Tuesday, November 18, 2008

I've Loved You So Long

It’s been seven years and the French are still trying to live down Amélie. At least that’s what some of the country’s more successful recent imports suggest. I’ve Loved You So Long is the latest in a string of decidedly unsentimental Gallic films (The Diving Bell and the Butterfly, 2 Days in Paris, Dans Paris, Tell No One) that serves as a corrective to the glossy, whimsical Parisian postcards American audiences consistently lap up.

Kristen Scott Thomas plays Juliette Fontaine, a middle-aged woman fresh out of prison. She struggles to readjust to civilian life with the help of her altruistic sister Lea (Elsa Zylberstein) in the sort of high-ceilinged, tastefully appointed home only the French can muster. The movie is no charm offensive—bear in mind Amélie came out in the autumn of the Freedom Fry—but its insightful performances and intimacy compensate for the absence of boulangeries and Eiffel Tower shots.

Writer and director Philippe Claudel moves things along at a pace just above glacial, but that restraint is necessary to appreciate the depths of Thomas’ portrayal. Juliette is first shown in close-up, weary and sans makeup. Lea’s attempts at even the most diminutive small talk are met with painful indifference. Juliette can’t be bothered to ingratiate herself with Lea’s husband Luc (a convincingly hesitant Serge Hazanavicius) or warm to the couple’s adorable daughters. But things gradually change: Juliette picks up a would-be Don Juan at a bar; she visits museums; enjoys swims with Lea and teaches her niece to play the piano. Claudel wisely avoids a lecture on the role prisons or a society play in rehabilitating its criminals. Juliette’s rebirth is inspired by culture, by an outward aesthetic that nonetheless penetrates.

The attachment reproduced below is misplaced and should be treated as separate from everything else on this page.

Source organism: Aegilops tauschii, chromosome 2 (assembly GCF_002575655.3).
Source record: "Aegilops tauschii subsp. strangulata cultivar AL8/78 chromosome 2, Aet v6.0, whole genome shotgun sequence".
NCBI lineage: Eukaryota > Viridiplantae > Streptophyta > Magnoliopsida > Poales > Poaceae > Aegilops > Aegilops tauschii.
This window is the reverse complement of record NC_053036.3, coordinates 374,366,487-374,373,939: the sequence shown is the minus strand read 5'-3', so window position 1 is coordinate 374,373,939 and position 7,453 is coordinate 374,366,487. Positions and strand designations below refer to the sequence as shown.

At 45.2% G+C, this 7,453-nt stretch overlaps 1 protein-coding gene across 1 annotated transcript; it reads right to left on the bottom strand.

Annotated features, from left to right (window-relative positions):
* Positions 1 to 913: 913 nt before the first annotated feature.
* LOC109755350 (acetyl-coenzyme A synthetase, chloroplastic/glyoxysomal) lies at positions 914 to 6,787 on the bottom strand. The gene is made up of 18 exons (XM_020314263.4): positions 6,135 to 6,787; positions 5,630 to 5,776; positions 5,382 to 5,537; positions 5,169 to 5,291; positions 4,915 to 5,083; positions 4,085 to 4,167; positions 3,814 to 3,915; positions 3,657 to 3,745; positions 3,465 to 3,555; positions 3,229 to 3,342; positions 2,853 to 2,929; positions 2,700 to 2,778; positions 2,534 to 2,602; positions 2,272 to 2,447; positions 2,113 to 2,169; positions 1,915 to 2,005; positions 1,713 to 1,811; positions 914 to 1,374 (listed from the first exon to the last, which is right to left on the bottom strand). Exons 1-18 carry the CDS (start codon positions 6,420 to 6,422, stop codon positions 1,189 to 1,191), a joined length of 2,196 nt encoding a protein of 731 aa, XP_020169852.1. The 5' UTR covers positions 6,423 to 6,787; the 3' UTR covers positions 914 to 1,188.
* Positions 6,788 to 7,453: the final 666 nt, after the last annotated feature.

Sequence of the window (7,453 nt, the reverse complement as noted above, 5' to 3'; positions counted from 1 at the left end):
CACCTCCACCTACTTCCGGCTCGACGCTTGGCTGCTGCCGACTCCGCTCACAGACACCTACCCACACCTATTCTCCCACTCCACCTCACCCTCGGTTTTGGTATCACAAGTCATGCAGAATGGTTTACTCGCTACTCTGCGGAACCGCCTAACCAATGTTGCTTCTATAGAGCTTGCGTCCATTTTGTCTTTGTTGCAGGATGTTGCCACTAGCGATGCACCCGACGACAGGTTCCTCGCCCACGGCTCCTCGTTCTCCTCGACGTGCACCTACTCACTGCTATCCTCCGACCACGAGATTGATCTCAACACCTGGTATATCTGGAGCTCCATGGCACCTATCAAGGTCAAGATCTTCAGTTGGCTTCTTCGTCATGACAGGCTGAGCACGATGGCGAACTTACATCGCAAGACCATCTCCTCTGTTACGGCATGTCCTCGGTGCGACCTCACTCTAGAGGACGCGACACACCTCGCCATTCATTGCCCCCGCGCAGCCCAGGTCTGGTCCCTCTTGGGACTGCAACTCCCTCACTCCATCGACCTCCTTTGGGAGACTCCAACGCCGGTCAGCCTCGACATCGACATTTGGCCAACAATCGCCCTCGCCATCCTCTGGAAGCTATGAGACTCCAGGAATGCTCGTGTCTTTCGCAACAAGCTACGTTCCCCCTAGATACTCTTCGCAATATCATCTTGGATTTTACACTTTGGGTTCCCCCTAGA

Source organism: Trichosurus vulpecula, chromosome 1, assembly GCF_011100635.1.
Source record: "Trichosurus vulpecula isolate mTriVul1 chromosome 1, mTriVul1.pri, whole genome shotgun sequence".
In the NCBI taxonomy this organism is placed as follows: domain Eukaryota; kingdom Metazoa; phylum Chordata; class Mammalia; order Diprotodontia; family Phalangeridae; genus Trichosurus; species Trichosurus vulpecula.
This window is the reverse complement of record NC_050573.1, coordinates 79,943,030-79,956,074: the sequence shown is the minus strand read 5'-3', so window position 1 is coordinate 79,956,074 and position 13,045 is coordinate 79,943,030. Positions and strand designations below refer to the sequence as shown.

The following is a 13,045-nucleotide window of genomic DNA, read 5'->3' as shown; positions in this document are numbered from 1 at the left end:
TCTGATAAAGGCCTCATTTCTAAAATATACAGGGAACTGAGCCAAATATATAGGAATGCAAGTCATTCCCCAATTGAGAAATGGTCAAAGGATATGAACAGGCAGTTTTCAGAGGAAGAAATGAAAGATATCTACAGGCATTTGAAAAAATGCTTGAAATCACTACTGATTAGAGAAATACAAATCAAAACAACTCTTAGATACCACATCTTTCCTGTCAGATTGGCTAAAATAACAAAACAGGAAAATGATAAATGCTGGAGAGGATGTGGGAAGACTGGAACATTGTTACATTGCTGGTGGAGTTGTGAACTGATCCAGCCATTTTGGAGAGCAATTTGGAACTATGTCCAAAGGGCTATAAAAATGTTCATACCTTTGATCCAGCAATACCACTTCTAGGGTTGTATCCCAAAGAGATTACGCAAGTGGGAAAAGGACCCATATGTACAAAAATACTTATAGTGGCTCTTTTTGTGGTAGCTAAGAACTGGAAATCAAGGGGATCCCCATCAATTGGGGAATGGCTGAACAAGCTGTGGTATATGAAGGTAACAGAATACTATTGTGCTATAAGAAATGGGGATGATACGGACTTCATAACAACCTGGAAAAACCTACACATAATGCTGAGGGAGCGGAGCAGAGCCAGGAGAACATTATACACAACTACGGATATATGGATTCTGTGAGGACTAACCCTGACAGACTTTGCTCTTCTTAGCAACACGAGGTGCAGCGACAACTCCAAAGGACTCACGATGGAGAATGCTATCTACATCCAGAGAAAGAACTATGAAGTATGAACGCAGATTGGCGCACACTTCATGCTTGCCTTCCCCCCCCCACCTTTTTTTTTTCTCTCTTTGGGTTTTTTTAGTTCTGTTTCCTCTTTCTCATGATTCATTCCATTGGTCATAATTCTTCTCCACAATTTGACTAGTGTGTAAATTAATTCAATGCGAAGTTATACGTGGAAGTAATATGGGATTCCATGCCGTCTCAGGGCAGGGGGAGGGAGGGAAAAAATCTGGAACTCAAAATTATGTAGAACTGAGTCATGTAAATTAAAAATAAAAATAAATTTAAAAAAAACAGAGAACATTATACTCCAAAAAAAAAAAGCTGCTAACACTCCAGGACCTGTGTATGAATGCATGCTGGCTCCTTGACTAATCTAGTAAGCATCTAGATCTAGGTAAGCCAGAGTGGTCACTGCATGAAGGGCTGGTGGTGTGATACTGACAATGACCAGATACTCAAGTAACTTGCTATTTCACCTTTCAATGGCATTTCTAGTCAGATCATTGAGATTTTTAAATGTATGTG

Juliette’s change is a moving thing to watch, but it’s undermined by a bit of manipulation from Claudel. The audience knows from early on that Juliette was doing time for the murder of her young son. But she is so fragile. Her progress is elegant. Her intelligent sister loves and nurtures her. Because we root for Juliette, we wait for the twist we know is coming.

Some critics have said the reveal is a letdown, but I’ve Loved You So Long would not have benefited from a Shyamalian gotcha ending. It’s the structure that is a bit grating; the movie’s psychological depth would not have been compromised had the details of Juliette’s crime been known from the start. As it is, the dramatic ending seems histrionic compared to the subtlety that preceded it.

Still, witnessing Juliette’s thaw makes up for the off-key denouement. There’s a moment when she enters the quiet, darkened house and fears she is once again alone. The relief and gratitude on her face when she finds her surrogate family says it all: she’s come home.

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